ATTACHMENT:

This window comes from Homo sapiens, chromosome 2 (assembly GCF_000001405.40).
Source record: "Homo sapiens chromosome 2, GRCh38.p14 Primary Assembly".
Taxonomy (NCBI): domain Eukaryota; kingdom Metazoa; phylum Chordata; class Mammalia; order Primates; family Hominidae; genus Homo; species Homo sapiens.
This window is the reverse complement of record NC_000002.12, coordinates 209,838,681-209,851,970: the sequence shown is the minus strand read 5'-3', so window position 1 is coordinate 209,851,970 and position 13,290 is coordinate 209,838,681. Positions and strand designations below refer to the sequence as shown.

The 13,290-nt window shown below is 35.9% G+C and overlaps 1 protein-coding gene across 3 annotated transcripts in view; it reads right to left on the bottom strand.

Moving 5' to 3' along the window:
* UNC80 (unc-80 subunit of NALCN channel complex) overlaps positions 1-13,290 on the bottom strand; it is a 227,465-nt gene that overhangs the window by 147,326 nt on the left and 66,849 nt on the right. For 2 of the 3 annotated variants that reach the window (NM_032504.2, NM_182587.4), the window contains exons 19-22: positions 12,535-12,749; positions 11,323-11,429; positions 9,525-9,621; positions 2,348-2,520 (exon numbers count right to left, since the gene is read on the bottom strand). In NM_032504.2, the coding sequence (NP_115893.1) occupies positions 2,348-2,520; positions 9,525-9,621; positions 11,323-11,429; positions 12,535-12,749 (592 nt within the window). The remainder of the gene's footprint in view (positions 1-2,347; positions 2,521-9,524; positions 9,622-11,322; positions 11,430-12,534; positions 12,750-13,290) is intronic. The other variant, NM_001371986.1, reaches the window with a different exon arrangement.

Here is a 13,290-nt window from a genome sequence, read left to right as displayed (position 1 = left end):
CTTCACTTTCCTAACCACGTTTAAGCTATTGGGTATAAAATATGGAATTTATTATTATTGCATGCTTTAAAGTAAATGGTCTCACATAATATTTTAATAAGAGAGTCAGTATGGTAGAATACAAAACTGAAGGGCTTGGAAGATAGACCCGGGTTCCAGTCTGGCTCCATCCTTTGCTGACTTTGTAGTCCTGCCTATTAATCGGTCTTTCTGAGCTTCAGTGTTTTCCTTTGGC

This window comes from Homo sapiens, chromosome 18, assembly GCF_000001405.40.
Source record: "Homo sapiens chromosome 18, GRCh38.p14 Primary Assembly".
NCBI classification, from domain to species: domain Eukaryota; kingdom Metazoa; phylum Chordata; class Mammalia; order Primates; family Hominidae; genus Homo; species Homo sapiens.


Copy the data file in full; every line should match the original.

This window comes from Homo sapiens, chromosome 2 (assembly GCF_000001405.40).
Source record: "Homo sapiens chromosome 2, GRCh38.p14 Primary Assembly".
Taxonomy (NCBI): domain Eukaryota; kingdom Metazoa; phylum Chordata; class Mammalia; order Primates; family Hominidae; genus Homo; species Homo sapiens.
This window is the reverse complement of record NC_000002.12, coordinates 209,838,681-209,851,970: the sequence shown is the minus strand read 5'-3', so window position 1 is coordinate 209,851,970 and position 13,290 is coordinate 209,838,681. Positions and strand designations below refer to the sequence as shown.

The 13,290-nt window shown below is 35.9% G+C and overlaps 1 protein-coding gene across 3 annotated transcripts in view; it reads right to left on the bottom strand.

Moving 5' to 3' along the window:
* UNC80 (unc-80 subunit of NALCN channel complex) overlaps positions 1-13,290 on the bottom strand; it is a 227,465-nt gene that overhangs the window by 147,326 nt on the left and 66,849 nt on the right. For 2 of the 3 annotated variants that reach the window (NM_032504.2, NM_182587.4), the window contains exons 19-22: positions 12,535-12,749; positions 11,323-11,429; positions 9,525-9,621; positions 2,348-2,520 (exon numbers count right to left, since the gene is read on the bottom strand). In NM_032504.2, the coding sequence (NP_115893.1) occupies positions 2,348-2,520; positions 9,525-9,621; positions 11,323-11,429; positions 12,535-12,749 (592 nt within the window). The remainder of the gene's footprint in view (positions 1-2,347; positions 2,521-9,524; positions 9,622-11,322; positions 11,430-12,534; positions 12,750-13,290) is intronic. The other variant, NM_001371986.1, reaches the window with a different exon arrangement.

Here is a 13,290-nt window from a genome sequence, read left to right as displayed (position 1 = left end):
CTTCACTTTCCTAACCACGTTTAAGCTATTGGGTATAAAATATGGAATTTATTATTATTGCATGCTTTAAAGTAAATGGTCTCACATAATATTTTAATAAGAGAGTCAGTATGGTAGAATACAAAACTGAAGGGCTTGGAAGATAGACCCGGGTTCCAGTCTGGCTCCATCCTTTGCTGACTTTGTAGTCCTGCCTATTAATCGGTCTTTCTGAGCTTCAGTGTTTTCCTTTGGC

This window comes from Homo sapiens, chromosome 18, assembly GCF_000001405.40.
Source record: "Homo sapiens chromosome 18, GRCh38.p14 Primary Assembly".
NCBI classification, from domain to species: domain Eukaryota; kingdom Metazoa; phylum Chordata; class Mammalia; order Primates; family Hominidae; genus Homo; species Homo sapiens.